Allen Shelton remembered

Richard Thompson contributes this brief overview of a seminal bluegrass artist.

Allen SheltonRaymond Allen Shelton RIP: July 2, 1936 – November 21, 2009

As already reported, banjo stylist Allen Shelton passed away on 21 November while in the Centennial Medical Center, Nashville. He was 73.

Initially he had been diagnosed as having leukemia, although it is thought that he subsequently had a heart attack and a stroke.

Shelton, born near Reidsville, North Carolina, was one of the most influential and innovative among bluegrass banjo players of the 1950s and 1960s. He developed a distinctive right hand technique with a swinging sound, and his timing had to a syncopated ‘bounce’ for which he is famous. His style of playing the banjo was unique and its influence even extended to Jesse McReynolds’s mandolin playing.

Shelton is also well recognized in bluegrass circles for the six years he spent with Jim and Jesse McReynolds, whom he joined in 1960. While with them he became noted for the showcase number Bending The Strings and the recordings South Bound Train and Maybelline.

He began his bluegrass career at the age of 14 with Jim Eanes. Later he played with Mac Wiseman, with whom he recorded Keep On The Sunny Side. During a second spell with Eanes, Shelton helped record most of Eanes’s material for Starday Records, including Your Old Standby, Bending The Strings, I Wouldn’t Change You If I Could, the original version of I’ll Pretend It’s Raining, Hand On The Glass and Log Cabin In The Lane.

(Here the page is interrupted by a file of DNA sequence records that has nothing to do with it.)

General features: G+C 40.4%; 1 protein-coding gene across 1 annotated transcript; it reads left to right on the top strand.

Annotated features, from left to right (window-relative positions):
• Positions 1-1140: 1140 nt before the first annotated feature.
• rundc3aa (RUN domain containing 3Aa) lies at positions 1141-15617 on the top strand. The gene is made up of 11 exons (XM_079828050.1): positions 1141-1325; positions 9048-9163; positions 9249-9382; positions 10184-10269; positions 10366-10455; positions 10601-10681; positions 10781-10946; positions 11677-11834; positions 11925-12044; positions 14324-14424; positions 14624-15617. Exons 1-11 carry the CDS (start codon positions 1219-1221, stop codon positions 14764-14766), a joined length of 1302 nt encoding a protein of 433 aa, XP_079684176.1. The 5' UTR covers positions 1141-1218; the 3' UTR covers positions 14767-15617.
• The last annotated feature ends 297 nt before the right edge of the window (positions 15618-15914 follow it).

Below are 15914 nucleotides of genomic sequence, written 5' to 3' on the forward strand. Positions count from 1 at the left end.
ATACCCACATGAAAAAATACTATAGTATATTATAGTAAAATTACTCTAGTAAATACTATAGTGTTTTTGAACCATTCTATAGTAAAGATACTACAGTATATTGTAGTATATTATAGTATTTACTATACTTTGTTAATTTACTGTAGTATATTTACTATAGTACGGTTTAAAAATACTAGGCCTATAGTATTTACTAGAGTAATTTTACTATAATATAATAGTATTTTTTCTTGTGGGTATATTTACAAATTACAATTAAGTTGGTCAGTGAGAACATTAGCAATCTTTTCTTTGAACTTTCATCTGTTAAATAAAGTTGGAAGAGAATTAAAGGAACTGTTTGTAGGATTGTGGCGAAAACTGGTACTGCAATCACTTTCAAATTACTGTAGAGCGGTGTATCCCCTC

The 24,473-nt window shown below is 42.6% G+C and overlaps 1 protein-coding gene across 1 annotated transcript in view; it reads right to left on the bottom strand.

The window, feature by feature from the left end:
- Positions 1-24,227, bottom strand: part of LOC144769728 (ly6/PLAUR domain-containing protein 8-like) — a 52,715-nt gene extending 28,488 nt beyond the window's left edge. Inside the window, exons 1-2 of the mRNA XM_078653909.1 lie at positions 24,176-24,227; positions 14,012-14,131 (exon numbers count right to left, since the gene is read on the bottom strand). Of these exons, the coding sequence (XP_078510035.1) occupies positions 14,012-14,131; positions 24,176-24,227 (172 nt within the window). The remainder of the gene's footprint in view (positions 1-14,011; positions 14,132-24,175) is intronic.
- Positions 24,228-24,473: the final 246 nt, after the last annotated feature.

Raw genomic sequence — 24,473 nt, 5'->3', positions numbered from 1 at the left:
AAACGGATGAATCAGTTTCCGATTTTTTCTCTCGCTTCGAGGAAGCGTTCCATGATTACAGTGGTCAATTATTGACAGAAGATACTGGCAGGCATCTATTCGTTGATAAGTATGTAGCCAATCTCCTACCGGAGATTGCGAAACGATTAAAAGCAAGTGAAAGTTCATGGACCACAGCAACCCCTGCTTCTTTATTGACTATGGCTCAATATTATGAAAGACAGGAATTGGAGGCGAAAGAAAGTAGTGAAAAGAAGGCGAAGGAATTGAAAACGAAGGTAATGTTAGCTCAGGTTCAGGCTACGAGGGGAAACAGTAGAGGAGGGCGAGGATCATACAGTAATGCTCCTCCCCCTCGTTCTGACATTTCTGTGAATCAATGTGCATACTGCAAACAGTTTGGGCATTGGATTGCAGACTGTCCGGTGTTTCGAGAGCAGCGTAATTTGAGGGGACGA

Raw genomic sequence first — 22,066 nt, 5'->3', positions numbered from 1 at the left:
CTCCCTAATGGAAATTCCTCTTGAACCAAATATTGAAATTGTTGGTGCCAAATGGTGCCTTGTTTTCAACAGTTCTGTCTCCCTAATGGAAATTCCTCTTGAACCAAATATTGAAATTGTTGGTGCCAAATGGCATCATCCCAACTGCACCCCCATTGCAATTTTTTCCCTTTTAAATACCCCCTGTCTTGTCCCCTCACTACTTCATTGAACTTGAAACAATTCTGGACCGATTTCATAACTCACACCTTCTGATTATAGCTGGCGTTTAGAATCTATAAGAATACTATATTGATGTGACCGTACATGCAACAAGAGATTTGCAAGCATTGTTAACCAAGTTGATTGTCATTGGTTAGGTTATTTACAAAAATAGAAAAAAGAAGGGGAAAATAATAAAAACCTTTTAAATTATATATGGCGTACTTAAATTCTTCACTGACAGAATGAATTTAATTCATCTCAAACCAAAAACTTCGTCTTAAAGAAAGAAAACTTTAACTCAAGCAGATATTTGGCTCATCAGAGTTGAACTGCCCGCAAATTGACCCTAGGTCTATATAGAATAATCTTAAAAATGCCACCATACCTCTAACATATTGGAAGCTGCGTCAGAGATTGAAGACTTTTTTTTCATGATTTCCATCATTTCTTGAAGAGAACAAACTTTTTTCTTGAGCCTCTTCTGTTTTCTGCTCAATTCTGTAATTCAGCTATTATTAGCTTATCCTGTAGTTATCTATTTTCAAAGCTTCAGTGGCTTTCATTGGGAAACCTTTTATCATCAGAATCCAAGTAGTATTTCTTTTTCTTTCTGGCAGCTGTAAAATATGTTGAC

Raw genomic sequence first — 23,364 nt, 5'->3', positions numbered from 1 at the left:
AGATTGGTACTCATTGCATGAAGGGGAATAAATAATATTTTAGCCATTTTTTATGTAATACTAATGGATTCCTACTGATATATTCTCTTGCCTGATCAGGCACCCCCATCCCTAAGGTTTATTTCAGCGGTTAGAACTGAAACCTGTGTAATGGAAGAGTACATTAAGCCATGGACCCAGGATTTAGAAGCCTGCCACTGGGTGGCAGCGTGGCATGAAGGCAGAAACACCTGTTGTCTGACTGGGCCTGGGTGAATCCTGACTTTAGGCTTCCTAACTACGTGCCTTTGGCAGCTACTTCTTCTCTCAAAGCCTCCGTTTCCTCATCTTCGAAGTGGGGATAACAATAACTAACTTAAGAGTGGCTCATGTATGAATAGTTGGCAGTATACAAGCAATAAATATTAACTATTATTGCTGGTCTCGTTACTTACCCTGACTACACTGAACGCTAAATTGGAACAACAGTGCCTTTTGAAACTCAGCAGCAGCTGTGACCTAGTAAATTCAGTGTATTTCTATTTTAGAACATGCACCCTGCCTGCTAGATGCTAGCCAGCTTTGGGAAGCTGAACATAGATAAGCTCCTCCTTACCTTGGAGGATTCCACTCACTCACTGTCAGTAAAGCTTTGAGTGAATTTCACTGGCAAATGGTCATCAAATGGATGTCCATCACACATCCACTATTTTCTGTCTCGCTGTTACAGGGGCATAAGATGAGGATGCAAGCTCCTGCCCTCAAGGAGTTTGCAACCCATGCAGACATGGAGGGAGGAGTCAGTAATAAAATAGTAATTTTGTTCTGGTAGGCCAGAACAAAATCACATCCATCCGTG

Shelton recorded 89 cuts with Jim and Jesse, in the process helping to define their sound and arguably helping to take them to the peak of the performing career.

Sammy Shelor with Allen Shelton at the 2006 Roanoke Bluegrass WeekendHe made his first solo album Shelton Special (Rounder 0088) in 1976. It featured a diverse set of tunes, including Banjo Bounce, the country classic Crazy Arms, the jazz number Sweet Georgia Brown and the standard Lady of Spain.

Shelton had two other solo albums; Mr. Original Banjo Man (Outlet STLP 401) and 5-String Dobro & Banjo (Atteiram AP I 1630).

In 1987 he helped Jim and Jesse record In the Tradition (Rounder 0234).

However, above all his musical achievements, Allen Shelton will be remembered for his constant wide grin – like that of the proverbial Cheshire cat – and his willingness to help and encourage others.

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About the Author

Richard Thompson

Richard F. Thompson is a long-standing free-lance writer specialising in bluegrass music topics. A two-time Editor of British Bluegrass News, he has been seriously interested in bluegrass music since about 1970. As well as contributing to that magazine, he has, in the past 30 plus years, had articles published by Country Music World, International Country Music News, Country Music People, Bluegrass Unlimited, MoonShiner (the Japanese bluegrass music journal) and Bluegrass Europe. He wrote the annotated series I'm On My Way Back To Old Kentucky, a daily memorial to Bill Monroe that culminated with an acknowledgement of what would have been his 100th birthday, on September 13, 2011.